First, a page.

When I see a client, I process a lot of information about the physical state of the client, where they are emotionally, their own preferences for different oils etc. There are a number of scientific studies that look at the effectiveness of different oils for various conditions. Rosemary and Vetiver for instance both have some evidence t back their use in ADHD. Other oils have some research backing for use in anxiety. Many have evidence that they can destroy bacteria or viruses in the lab though their effectiveness in treating systemic infections is less well documented. Perhaps the most important scientific data is that on essential oil safety and contraindications for various oils. At least using that we can follow the dictum, “Do no harm!”
On top of that there is of course a vast body of anecdotal evidence. Sadly much of what is taught in aromatherapy training schools does not have more than this anecdotal evidence to back it up. Yes there is a lot of this evidence. Every practitioner builds up masses of it and often shares this in formal or informal ways – case studies and chatting to colleagues both come to mind.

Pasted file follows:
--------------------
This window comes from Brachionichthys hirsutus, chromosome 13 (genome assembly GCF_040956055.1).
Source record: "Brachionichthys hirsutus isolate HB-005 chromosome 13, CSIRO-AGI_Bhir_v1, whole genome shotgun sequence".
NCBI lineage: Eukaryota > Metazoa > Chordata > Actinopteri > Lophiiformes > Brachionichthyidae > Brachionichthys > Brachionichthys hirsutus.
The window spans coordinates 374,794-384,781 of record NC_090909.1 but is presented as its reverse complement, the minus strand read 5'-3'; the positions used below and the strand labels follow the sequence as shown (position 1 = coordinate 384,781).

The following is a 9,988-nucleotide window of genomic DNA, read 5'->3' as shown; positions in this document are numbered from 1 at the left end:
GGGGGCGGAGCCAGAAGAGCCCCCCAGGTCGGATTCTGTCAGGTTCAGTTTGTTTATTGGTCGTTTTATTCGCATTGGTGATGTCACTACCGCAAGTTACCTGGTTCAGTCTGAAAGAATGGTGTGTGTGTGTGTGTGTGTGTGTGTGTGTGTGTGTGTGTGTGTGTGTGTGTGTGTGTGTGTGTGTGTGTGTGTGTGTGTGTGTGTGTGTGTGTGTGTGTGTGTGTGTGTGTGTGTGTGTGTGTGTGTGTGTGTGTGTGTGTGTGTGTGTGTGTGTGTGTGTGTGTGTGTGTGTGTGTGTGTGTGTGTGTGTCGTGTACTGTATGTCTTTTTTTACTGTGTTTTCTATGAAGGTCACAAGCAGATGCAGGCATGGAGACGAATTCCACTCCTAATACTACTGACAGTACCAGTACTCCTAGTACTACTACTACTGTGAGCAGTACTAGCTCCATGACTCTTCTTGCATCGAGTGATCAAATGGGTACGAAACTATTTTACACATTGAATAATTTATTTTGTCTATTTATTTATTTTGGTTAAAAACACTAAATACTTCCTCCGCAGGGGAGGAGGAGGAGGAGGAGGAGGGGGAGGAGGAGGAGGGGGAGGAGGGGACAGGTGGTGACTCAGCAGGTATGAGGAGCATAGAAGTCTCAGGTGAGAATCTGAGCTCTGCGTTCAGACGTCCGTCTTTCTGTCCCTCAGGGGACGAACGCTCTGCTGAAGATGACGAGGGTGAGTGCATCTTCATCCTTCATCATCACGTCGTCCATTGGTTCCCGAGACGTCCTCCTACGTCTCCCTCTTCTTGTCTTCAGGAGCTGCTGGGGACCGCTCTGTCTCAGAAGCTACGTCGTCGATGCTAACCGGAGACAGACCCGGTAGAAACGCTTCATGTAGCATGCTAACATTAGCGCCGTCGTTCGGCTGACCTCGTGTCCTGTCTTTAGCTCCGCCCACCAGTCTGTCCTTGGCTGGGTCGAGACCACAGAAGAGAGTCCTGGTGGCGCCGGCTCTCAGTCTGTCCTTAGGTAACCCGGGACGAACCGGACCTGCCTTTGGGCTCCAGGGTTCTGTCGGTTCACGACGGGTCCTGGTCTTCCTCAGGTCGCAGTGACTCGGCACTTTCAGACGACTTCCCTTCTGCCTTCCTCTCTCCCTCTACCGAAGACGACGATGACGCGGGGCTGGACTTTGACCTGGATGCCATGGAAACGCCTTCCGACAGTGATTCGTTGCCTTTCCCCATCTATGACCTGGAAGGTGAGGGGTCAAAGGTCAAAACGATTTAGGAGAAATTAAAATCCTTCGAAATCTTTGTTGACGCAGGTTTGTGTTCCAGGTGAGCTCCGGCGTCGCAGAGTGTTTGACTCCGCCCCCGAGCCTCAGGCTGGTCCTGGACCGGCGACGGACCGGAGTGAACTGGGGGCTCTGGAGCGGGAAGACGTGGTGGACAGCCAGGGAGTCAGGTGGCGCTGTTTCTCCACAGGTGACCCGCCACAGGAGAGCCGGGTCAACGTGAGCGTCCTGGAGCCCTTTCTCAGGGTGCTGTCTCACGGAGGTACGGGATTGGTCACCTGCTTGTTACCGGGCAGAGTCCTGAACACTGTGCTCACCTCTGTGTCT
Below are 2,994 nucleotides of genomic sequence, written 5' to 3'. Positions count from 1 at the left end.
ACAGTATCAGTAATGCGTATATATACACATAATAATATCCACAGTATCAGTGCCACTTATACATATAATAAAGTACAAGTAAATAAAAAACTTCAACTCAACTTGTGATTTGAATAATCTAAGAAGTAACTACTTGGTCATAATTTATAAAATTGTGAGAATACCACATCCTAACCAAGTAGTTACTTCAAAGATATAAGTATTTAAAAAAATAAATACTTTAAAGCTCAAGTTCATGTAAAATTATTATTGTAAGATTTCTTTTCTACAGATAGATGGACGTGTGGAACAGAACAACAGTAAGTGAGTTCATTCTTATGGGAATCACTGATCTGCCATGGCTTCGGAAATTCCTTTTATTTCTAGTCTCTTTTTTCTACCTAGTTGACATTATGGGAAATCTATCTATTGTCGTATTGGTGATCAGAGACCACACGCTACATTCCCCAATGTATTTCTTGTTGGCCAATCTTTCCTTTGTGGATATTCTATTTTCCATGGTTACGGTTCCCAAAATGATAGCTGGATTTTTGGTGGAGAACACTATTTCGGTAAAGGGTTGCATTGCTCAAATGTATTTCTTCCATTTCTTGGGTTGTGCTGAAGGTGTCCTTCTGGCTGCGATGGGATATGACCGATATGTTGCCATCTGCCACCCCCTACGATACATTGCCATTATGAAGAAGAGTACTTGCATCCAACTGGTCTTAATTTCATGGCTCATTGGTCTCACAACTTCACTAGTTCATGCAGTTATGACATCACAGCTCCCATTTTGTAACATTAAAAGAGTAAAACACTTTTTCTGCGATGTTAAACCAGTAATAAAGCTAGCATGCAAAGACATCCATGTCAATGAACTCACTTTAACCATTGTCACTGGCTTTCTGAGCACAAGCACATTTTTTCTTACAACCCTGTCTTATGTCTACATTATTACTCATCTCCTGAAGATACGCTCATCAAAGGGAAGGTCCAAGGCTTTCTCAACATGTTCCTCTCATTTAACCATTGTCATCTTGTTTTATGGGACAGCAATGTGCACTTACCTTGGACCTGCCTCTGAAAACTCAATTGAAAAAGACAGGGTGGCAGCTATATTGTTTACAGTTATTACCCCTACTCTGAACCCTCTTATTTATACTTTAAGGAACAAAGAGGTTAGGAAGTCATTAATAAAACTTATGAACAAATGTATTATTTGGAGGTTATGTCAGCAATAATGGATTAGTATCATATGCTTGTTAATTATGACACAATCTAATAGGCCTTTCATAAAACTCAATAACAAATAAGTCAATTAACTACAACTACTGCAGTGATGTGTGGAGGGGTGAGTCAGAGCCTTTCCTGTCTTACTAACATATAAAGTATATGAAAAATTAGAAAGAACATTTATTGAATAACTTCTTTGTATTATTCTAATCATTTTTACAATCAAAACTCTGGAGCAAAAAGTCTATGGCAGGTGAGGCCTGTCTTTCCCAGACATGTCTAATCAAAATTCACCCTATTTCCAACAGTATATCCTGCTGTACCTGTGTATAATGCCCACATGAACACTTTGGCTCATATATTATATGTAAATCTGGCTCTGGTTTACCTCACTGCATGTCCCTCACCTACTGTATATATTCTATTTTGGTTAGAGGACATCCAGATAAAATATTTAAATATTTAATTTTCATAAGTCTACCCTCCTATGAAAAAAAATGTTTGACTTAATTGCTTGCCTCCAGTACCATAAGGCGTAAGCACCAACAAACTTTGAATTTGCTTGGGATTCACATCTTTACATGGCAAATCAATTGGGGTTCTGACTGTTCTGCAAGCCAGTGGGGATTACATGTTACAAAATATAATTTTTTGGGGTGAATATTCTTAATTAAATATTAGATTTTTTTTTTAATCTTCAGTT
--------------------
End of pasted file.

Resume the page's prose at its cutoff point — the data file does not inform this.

When I trained, I did a lot of my case studies at an in-patient adolescent mental health unit and went on to treat about another 40-50 clients there before I left. While a significant number of those I treated rated this as a really important part of their treatment and something that really helped them, a large part of this was the psychological effects of receiving touch in a safe environment and while I have knowledge of the oils used, it will never be the sort of evidence that will be accepted by the scientific community.
So, when treating clients, I use a combination of the limited scientific evidence there is along with a combination of what I was taught during my training, my reading of aromatherapy text books since then and my gut feeling of which oils are most likely to work, taking into account any feelings a client has about an oil. For those with depression I often let them smell both Bitter Orange and Bergamot and choose between them. (About 60% choose Bergamot but I need a few more clients before I can claim statistical significance for this!) I was also amused and saw it as a positive sign when a client recently described this process as like going to the optician!
I also think it important that I try and work out the reasons behind my gut feelings when I think a particular oil is the one to choose from over 60 in the boxes I carry. Just as when I was working more in psychotherapy gut feelings are often based on knowledge that is out of awareness and by spending time tracking this down we are able to expand our knowledge and perhaps even more importantly pass it on. If enough practitioners report similar anecdotes, eventually this can lead to clinical studies being done.
Before we can call ourselves a scientific discipline a lot more evidence needs to be gathered, published, challenged and refined.